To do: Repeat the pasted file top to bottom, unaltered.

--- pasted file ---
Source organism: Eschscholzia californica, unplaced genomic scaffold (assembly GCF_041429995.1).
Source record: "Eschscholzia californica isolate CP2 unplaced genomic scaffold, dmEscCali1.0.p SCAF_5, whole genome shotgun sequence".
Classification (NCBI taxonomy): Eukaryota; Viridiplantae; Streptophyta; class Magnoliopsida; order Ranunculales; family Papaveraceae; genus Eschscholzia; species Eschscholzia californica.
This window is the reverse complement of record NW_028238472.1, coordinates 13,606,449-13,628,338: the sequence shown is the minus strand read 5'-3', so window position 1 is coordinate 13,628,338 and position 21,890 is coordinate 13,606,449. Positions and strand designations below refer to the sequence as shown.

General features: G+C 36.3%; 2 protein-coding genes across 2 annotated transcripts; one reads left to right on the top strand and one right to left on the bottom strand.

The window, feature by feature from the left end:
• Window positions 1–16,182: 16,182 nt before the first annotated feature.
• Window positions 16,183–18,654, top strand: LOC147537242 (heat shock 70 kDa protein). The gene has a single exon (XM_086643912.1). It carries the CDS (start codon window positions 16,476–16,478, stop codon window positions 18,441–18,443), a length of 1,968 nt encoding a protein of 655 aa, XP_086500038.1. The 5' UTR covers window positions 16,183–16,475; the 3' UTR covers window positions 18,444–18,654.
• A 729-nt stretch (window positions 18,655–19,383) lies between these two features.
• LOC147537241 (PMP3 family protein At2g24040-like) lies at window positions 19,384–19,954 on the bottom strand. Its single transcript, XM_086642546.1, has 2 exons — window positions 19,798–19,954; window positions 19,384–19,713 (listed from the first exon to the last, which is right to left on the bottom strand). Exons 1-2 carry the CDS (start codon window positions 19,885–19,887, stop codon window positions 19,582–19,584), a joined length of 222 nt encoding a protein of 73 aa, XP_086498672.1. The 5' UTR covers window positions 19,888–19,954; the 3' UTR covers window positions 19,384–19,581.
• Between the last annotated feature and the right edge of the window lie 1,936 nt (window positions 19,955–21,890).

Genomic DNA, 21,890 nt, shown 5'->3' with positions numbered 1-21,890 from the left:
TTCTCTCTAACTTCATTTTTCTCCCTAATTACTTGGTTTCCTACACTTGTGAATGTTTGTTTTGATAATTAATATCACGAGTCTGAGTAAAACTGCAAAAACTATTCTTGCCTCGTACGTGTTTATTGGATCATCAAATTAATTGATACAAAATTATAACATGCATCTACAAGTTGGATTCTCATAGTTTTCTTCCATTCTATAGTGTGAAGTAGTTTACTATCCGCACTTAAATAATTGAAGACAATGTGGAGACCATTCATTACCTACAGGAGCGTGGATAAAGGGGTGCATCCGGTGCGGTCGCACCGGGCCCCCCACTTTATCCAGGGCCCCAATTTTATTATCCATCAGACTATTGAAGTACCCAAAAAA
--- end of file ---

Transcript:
Source organism: Eschscholzia californica, unplaced genomic scaffold (assembly GCF_041429995.1).
Source record: "Eschscholzia californica isolate CP2 unplaced genomic scaffold, dmEscCali1.0.p SCAF_5, whole genome shotgun sequence".
Classification (NCBI taxonomy): Eukaryota; Viridiplantae; Streptophyta; class Magnoliopsida; order Ranunculales; family Papaveraceae; genus Eschscholzia; species Eschscholzia californica.
This window is the reverse complement of record NW_028238472.1, coordinates 13,606,449-13,628,338: the sequence shown is the minus strand read 5'-3', so window position 1 is coordinate 13,628,338 and position 21,890 is coordinate 13,606,449. Positions and strand designations below refer to the sequence as shown.

General features: G+C 36.3%; 2 protein-coding genes across 2 annotated transcripts; one reads left to right on the top strand and one right to left on the bottom strand.

The window, feature by feature from the left end:
• Window positions 1–16,182: 16,182 nt before the first annotated feature.
• Window positions 16,183–18,654, top strand: LOC147537242 (heat shock 70 kDa protein). The gene has a single exon (XM_086643912.1). It carries the CDS (start codon window positions 16,476–16,478, stop codon window positions 18,441–18,443), a length of 1,968 nt encoding a protein of 655 aa, XP_086500038.1. The 5' UTR covers window positions 16,183–16,475; the 3' UTR covers window positions 18,444–18,654.
• A 729-nt stretch (window positions 18,655–19,383) lies between these two features.
• LOC147537241 (PMP3 family protein At2g24040-like) lies at window positions 19,384–19,954 on the bottom strand. Its single transcript, XM_086642546.1, has 2 exons — window positions 19,798–19,954; window positions 19,384–19,713 (listed from the first exon to the last, which is right to left on the bottom strand). Exons 1-2 carry the CDS (start codon window positions 19,885–19,887, stop codon window positions 19,582–19,584), a joined length of 222 nt encoding a protein of 73 aa, XP_086498672.1. The 5' UTR covers window positions 19,888–19,954; the 3' UTR covers window positions 19,384–19,581.
• Between the last annotated feature and the right edge of the window lie 1,936 nt (window positions 19,955–21,890).

Genomic DNA, 21,890 nt, shown 5'->3' with positions numbered 1-21,890 from the left:
TTCTCTCTAACTTCATTTTTCTCCCTAATTACTTGGTTTCCTACACTTGTGAATGTTTGTTTTGATAATTAATATCACGAGTCTGAGTAAAACTGCAAAAACTATTCTTGCCTCGTACGTGTTTATTGGATCATCAAATTAATTGATACAAAATTATAACATGCATCTACAAGTTGGATTCTCATAGTTTTCTTCCATTCTATAGTGTGAAGTAGTTTACTATCCGCACTTAAATAATTGAAGACAATGTGGAGACCATTCATTACCTACAGGAGCGTGGATAAAGGGGTGCATCCGGTGCGGTCGCACCGGGCCCCCCACTTTATCCAGGGCCCCAATTTTATTATCCATCAGACTATTGAAGTACCCAAAAAA